Once you’ve been tucked into a corner, it’s not so easy to get out of it again. Ceramics suffered a similar fate for a long time. While bronze, marble and, later on, even steel objects showcased on pedestals were basking in public attention and well-adjusted halogen spotlights, ceramic items like porcelain plates were wasting away in glass cabinets to be taken out just once in a while and then smudged with a festive roast and abandoned to the tender mercies of silver cutlery wielded by hungry guests. Things hadn’t always been like this, though: long before people began to turn vessels on the wheel, they were creating small sculptures from clay. The most famous example is probably the 30,000-year-old Venus of Dolní Věstonice.
Spotlighted in an exhibition in the Bonnefantenmuseum in Maastricht, ceramics are currently experiencing a comeback as an artistic medium. Under the title of Ceramix – Art and Ceramics from Rodin to Schütte, the works created by 100 modern and contemporary artists are being displayed until 31 January 2016. The exhibits include paintings (!), sculptures, installations and objects created using various techniques.
The fact that a serious forum has now been created for ceramics is due to the increased use of ceramic materials in 21st-century art. Picasso, Matisse and Ai Weiwei – they all used or are using this material to create some of their works. The Oldenburg-based artist Thomas Schütte, whose name is already mentioned in the exhibition’s title, began working with clay in the late 1980s. It didn’t take long for this natural material to take a prominent place in his multifaceted oeuvre. Since the 1990s, his main focus has been on the human body, which he quite often portrays in monumental size. Later on, he started to devote increasing attention to male heads and female bodies. Schütte participated in the Documenta IX in 1992 and in the Art Biennale in Venice in 2005.
Arranged both by themes and in chronological order, the exhibition in Maastricht has dedicated an entire gallery to Schütte. Other monograph rooms feature Katinka Bock, Johan Creten, Eduardo Chillida & Antoni Tàpies, Leiko Ikemura, Klara Kristalova, Luigi Ontani and Elsa Sahal. In another gallery, visitors will find a chronological overview of the use of ceramic materials in the art histories of Europe, the USA and Japan. Yet another room illustrates the evolution of ceramic sculptures, exemplified by works created by Rodin and Gauguin. The Otis Group from California, whose members include artists like Ken Price and John Mason, is also represented in a separate room. Vallende vazen, brekende borden (Falling Vases, Breaking Plates) is the title of the gallery showcasing works created by Picasso, Ai Weiwei, Anne Wenzel and Edmund de Waal. Let’s hope that this designation is not a self-fulfilling prophecy, because otherwise it could turn out to be pretty expensive for the insurance company.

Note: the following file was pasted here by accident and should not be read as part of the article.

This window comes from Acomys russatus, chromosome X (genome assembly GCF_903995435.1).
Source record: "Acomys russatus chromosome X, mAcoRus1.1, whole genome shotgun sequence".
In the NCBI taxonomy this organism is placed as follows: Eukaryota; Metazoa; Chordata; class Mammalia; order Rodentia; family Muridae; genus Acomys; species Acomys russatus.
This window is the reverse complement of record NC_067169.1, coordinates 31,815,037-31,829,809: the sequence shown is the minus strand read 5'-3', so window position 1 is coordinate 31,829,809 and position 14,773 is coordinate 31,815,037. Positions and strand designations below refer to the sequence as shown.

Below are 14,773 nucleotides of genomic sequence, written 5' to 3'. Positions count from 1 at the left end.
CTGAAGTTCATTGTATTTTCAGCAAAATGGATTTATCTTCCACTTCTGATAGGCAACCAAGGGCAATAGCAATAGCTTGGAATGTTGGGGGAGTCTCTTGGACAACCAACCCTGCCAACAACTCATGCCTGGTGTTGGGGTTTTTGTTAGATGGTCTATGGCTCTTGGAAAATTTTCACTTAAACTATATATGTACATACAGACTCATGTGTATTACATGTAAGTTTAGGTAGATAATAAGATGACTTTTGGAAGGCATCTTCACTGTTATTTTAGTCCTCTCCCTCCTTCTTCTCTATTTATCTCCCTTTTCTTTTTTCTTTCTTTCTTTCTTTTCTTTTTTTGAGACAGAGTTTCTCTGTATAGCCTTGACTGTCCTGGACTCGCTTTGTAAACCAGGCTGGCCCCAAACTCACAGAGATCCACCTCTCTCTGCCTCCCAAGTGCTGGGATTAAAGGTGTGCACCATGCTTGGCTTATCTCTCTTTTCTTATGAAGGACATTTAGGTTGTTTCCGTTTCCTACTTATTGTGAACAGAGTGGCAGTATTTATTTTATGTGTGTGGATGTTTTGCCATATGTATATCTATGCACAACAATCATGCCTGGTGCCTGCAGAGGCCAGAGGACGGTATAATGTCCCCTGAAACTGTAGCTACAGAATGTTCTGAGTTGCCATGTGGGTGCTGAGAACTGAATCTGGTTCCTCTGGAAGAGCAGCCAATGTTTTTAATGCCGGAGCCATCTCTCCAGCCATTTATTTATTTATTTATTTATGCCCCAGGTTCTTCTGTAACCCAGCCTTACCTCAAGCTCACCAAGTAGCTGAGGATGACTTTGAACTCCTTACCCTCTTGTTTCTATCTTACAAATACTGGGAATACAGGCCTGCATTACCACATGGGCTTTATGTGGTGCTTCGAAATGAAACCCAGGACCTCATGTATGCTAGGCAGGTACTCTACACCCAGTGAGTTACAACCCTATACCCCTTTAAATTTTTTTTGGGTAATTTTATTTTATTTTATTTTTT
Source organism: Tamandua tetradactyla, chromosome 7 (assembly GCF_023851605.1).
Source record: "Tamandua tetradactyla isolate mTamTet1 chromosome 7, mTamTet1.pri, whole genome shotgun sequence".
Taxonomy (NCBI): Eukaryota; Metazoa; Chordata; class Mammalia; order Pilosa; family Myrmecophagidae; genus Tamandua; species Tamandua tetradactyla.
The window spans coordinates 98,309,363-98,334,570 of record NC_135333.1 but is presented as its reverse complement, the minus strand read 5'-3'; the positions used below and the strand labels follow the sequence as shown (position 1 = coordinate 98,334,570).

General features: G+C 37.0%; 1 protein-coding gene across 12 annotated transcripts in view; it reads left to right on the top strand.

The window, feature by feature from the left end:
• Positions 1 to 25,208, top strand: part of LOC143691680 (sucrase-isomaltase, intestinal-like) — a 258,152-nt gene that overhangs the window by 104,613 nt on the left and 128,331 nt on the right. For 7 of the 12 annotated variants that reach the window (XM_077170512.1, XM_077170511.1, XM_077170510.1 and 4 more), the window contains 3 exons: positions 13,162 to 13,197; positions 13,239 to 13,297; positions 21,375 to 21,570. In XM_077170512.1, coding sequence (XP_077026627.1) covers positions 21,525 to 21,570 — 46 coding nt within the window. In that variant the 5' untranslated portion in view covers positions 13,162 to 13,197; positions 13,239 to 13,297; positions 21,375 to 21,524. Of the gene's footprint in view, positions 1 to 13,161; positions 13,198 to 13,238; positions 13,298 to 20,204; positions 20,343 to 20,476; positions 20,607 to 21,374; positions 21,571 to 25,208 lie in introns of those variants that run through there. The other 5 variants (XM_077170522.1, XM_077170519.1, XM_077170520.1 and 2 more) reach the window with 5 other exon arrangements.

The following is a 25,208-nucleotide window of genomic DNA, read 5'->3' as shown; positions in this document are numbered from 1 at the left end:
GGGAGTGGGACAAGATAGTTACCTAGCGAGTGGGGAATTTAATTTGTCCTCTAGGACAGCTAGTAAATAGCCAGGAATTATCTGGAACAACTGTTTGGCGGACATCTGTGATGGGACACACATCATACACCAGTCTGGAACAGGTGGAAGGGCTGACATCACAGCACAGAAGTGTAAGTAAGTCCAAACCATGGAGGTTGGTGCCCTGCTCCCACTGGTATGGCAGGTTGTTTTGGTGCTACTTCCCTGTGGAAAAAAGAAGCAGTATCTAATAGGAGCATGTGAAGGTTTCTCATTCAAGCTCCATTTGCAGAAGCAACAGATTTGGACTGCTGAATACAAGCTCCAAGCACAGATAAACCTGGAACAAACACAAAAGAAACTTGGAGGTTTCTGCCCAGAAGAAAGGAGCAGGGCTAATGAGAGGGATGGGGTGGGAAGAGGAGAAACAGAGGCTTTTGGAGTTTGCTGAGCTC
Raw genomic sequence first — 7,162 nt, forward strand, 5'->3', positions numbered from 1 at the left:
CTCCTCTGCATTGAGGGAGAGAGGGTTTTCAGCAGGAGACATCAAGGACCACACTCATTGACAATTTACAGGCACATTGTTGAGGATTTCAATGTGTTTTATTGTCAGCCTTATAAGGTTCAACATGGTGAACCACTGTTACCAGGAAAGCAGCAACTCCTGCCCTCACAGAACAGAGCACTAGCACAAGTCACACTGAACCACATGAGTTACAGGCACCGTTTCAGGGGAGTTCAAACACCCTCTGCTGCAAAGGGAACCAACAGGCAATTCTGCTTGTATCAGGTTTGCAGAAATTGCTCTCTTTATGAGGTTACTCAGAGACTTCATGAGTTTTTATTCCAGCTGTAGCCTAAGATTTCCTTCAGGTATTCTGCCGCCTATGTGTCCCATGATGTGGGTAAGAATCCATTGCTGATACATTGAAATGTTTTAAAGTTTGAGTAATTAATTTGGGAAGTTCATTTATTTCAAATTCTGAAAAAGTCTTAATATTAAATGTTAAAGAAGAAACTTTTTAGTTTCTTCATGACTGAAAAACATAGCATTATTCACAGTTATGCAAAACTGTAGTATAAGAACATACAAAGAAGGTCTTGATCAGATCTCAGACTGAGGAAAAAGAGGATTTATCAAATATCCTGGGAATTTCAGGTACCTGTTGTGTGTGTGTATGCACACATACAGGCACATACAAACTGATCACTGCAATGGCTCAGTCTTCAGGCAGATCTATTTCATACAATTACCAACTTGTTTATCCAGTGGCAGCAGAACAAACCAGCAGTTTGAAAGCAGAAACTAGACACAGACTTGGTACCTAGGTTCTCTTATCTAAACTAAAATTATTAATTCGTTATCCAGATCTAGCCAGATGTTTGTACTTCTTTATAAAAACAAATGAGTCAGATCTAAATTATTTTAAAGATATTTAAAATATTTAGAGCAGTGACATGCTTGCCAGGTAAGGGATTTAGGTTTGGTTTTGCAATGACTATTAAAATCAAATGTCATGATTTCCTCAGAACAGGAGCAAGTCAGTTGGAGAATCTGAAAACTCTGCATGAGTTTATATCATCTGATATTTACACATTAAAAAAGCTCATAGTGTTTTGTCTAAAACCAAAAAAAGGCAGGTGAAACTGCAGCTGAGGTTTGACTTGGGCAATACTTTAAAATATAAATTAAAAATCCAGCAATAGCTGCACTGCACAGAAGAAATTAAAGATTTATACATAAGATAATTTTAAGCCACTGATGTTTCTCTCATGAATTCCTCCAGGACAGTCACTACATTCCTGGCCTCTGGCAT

The show was put together by the guest curators Camille Morineau and Lucia Pesapane, who also curated exhibitions spotlighting Gerhard Richter, Roy Lichtenstein and Niki de Saint Phalle. In the spring of 2016, the 250 exhibits from private and museum collections, e.g. from the Victoria & Albert Museum in London, the Museo Internazionale della Ceramica in Faenza and the Petit Palais in Paris, will be traveling on to Paris and Sèvres. It’s unlikely, though, that these venues will have such an apposite address as the Bonnefantenmuseum, which is on Avenue Céramique, i.e. Ceramic Avenue.
Text Agata Waleczek, Translation Sabine Goodman
Preview photo: View of the exhibition and a creation by Ai Weiwei, Bowl of Pearls (2006). By courtesy of Galleria Continua, San Gimignano. Photo Peter Cox
Avenue Céramique 250
6221 KX Maastricht